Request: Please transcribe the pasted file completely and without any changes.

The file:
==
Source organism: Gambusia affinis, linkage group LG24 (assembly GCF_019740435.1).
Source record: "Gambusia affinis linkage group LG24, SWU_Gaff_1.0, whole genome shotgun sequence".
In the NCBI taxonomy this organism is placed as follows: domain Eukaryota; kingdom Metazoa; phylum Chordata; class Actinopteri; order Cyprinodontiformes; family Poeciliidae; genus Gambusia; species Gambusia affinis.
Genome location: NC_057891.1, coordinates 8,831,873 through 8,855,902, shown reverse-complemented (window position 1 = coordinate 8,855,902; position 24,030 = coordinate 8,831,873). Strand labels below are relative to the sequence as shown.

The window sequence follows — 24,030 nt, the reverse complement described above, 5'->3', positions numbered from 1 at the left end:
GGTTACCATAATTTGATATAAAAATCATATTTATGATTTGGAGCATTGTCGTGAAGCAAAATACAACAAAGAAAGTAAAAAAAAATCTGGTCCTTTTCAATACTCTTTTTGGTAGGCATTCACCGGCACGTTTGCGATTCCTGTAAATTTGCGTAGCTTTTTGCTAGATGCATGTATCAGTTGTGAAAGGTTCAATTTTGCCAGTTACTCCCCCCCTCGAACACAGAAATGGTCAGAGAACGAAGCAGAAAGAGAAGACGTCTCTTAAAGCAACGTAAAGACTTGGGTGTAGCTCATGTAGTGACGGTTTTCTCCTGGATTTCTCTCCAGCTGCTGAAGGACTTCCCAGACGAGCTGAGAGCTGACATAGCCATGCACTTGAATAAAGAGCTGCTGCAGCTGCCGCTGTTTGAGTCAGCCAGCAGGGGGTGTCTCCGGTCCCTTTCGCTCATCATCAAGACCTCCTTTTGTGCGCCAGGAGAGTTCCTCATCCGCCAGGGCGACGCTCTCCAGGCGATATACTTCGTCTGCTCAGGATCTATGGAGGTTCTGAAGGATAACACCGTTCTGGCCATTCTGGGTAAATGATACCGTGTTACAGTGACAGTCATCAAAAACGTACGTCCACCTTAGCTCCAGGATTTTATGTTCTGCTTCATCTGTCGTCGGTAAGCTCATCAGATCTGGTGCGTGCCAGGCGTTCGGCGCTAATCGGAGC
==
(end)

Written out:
Source organism: Gambusia affinis, linkage group LG24 (assembly GCF_019740435.1).
Source record: "Gambusia affinis linkage group LG24, SWU_Gaff_1.0, whole genome shotgun sequence".
In the NCBI taxonomy this organism is placed as follows: domain Eukaryota; kingdom Metazoa; phylum Chordata; class Actinopteri; order Cyprinodontiformes; family Poeciliidae; genus Gambusia; species Gambusia affinis.
Genome location: NC_057891.1, coordinates 8,831,873 through 8,855,902, shown reverse-complemented (window position 1 = coordinate 8,855,902; position 24,030 = coordinate 8,831,873). Strand labels below are relative to the sequence as shown.

The window sequence follows — 24,030 nt, the reverse complement described above, 5'->3', positions numbered from 1 at the left end:
GGTTACCATAATTTGATATAAAAATCATATTTATGATTTGGAGCATTGTCGTGAAGCAAAATACAACAAAGAAAGTAAAAAAAAATCTGGTCCTTTTCAATACTCTTTTTGGTAGGCATTCACCGGCACGTTTGCGATTCCTGTAAATTTGCGTAGCTTTTTGCTAGATGCATGTATCAGTTGTGAAAGGTTCAATTTTGCCAGTTACTCCCCCCCTCGAACACAGAAATGGTCAGAGAACGAAGCAGAAAGAGAAGACGTCTCTTAAAGCAACGTAAAGACTTGGGTGTAGCTCATGTAGTGACGGTTTTCTCCTGGATTTCTCTCCAGCTGCTGAAGGACTTCCCAGACGAGCTGAGAGCTGACATAGCCATGCACTTGAATAAAGAGCTGCTGCAGCTGCCGCTGTTTGAGTCAGCCAGCAGGGGGTGTCTCCGGTCCCTTTCGCTCATCATCAAGACCTCCTTTTGTGCGCCAGGAGAGTTCCTCATCCGCCAGGGCGACGCTCTCCAGGCGATATACTTCGTCTGCTCAGGATCTATGGAGGTTCTGAAGGATAACACCGTTCTGGCCATTCTGGGTAAATGATACCGTGTTACAGTGACAGTCATCAAAAACGTACGTCCACCTTAGCTCCAGGATTTTATGTTCTGCTTCATCTGTCGTCGGTAAGCTCATCAGATCTGGTGCGTGCCAGGCGTTCGGCGCTAATCGGAGC